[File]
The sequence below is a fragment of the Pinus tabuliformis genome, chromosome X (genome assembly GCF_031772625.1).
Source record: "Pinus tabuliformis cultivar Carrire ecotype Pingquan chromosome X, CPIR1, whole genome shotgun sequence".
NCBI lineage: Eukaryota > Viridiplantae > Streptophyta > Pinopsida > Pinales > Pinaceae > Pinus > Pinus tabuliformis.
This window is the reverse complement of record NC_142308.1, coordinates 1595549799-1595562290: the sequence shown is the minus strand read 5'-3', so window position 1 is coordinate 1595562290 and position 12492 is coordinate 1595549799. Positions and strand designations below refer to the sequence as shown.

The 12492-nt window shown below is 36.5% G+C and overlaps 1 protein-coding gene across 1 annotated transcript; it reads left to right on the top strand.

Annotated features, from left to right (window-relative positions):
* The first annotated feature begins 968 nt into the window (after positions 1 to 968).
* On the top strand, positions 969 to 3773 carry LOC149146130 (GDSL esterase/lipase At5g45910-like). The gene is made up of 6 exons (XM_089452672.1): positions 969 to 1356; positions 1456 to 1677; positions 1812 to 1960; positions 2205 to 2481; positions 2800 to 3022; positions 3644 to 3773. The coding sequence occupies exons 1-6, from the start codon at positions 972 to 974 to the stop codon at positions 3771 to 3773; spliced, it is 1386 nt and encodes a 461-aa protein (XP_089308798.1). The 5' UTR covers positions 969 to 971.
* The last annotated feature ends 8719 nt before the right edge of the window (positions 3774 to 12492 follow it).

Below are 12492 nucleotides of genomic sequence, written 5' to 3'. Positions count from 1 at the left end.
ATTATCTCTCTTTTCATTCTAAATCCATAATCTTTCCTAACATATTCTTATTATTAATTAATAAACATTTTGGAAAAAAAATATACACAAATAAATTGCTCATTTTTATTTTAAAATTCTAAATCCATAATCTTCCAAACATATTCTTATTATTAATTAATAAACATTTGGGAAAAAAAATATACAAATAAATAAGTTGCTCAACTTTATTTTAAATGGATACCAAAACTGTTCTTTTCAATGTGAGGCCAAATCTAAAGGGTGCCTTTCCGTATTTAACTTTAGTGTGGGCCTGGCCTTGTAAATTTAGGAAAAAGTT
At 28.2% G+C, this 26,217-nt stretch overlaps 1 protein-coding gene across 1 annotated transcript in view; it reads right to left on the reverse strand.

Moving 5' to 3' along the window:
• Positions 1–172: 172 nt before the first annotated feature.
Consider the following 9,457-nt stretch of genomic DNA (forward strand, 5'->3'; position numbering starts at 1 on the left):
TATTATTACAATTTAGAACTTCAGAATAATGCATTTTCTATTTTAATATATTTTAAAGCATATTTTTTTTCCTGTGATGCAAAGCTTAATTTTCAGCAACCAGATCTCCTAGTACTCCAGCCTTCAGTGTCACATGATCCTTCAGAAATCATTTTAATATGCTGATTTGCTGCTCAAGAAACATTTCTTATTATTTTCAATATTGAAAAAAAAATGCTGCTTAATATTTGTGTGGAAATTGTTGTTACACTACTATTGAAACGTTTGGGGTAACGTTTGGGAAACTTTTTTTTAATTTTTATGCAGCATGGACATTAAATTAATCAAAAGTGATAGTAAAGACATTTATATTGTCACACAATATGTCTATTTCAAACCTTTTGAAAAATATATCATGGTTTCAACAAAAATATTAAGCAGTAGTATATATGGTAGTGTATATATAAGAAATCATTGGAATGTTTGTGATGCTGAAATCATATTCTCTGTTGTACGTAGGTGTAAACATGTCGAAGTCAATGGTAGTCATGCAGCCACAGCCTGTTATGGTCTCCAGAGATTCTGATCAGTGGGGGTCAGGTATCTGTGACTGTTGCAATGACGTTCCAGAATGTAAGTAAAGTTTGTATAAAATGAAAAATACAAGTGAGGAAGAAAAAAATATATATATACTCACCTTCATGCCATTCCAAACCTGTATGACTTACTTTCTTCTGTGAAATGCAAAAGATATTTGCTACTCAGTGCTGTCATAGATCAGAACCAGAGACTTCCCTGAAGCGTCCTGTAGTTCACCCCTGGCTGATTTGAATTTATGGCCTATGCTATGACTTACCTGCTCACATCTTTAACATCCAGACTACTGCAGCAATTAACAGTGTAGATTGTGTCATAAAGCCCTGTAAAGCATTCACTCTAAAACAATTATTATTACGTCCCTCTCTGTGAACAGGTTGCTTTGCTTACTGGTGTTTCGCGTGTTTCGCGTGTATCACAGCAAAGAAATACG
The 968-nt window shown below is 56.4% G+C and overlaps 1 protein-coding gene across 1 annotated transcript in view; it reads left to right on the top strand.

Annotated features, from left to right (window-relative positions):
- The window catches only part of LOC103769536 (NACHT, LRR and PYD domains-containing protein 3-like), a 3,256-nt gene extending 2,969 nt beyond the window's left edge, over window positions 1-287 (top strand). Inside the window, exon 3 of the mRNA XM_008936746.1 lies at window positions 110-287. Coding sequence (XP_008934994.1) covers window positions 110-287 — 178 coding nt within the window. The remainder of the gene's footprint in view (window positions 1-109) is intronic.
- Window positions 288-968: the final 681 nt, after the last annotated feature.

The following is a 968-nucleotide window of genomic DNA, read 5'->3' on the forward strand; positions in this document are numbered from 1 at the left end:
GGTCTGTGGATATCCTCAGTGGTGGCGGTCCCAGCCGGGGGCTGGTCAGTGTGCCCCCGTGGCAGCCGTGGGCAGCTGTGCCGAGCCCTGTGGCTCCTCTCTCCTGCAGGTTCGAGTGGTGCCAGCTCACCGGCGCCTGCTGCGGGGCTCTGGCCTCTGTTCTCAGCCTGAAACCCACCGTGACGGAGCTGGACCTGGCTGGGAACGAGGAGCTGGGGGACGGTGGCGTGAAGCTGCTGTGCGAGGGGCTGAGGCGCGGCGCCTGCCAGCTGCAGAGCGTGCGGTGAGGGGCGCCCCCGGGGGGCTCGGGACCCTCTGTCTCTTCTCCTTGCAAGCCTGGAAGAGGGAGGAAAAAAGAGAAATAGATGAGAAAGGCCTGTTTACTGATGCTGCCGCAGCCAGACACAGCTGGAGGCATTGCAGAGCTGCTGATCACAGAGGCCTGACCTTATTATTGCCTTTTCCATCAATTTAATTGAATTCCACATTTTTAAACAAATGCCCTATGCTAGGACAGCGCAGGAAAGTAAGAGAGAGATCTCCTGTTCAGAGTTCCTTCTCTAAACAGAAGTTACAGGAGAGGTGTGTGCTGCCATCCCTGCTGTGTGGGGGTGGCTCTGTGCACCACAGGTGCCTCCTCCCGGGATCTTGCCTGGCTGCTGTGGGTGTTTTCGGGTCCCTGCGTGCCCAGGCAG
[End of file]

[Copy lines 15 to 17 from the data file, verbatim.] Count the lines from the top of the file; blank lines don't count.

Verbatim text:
Consider the following 9,457-nt stretch of genomic DNA (forward strand, 5'->3'; position numbering starts at 1 on the left):
TATTATTACAATTTAGAACTTCAGAATAATGCATTTTCTATTTTAATATATTTTAAAGCATATTTTTTTTCCTGTGATGCAAAGCTTAATTTTCAGCAACCAGATCTCCTAGTACTCCAGCCTTCAGTGTCACATGATCCTTCAGAAATCATTTTAATATGCTGATTTGCTGCTCAAGAAACATTTCTTATTATTTTCAATATTGAAAAAAAAATGCTGCTTAATATTTGTGTGGAAATTGTTGTTACACTACTATTGAAACGTTTGGGGTAACGTTTGGGAAACTTTTTTTTAATTTTTATGCAGCATGGACATTAAATTAATCAAAAGTGATAGTAAAGACATTTATATTGTCACACAATATGTCTATTTCAAACCTTTTGAAAAATATATCATGGTTTCAACAAAAATATTAAGCAGTAGTATATATGGTAGTGTATATATAAGAAATCATTGGAATGTTTGTGATGCTGAAATCATATTCTCTGTTGTACGTAGGTGTAAACATGTCGAAGTCAATGGTAGTCATGCAGCCACAGCCTGTTATGGTCTCCAGAGATTCTGATCAGTGGGGGTCAGGTATCTGTGACTGTTGCAATGACGTTCCAGAATGTAAGTAAAGTTTGTATAAAATGAAAAATACAAGTGAGGAAGAAAAAAATATATATATACTCACCTTCATGCCATTCCAAACCTGTATGACTTACTTTCTTCTGTGAAATGCAAAAGATATTTGCTACTCAGTGCTGTCATAGATCAGAACCAGAGACTTCCCTGAAGCGTCCTGTAGTTCACCCCTGGCTGATTTGAATTTATGGCCTATGCTATGACTTACCTGCTCACATCTTTAACATCCAGACTACTGCAGCAATTAACAGTGTAGATTGTGTCATAAAGCCCTGTAAAGCATTCACTCTAAAACAATTATTATTACGTCCCTCTCTGTGAACAGGTTGCTTTGCTTACTGGTGTTTCGCGTGTTTCGCGTGTATCACAGCAAAGAAATACG
The 968-nt window shown below is 56.4% G+C and overlaps 1 protein-coding gene across 1 annotated transcript in view; it reads left to right on the top strand.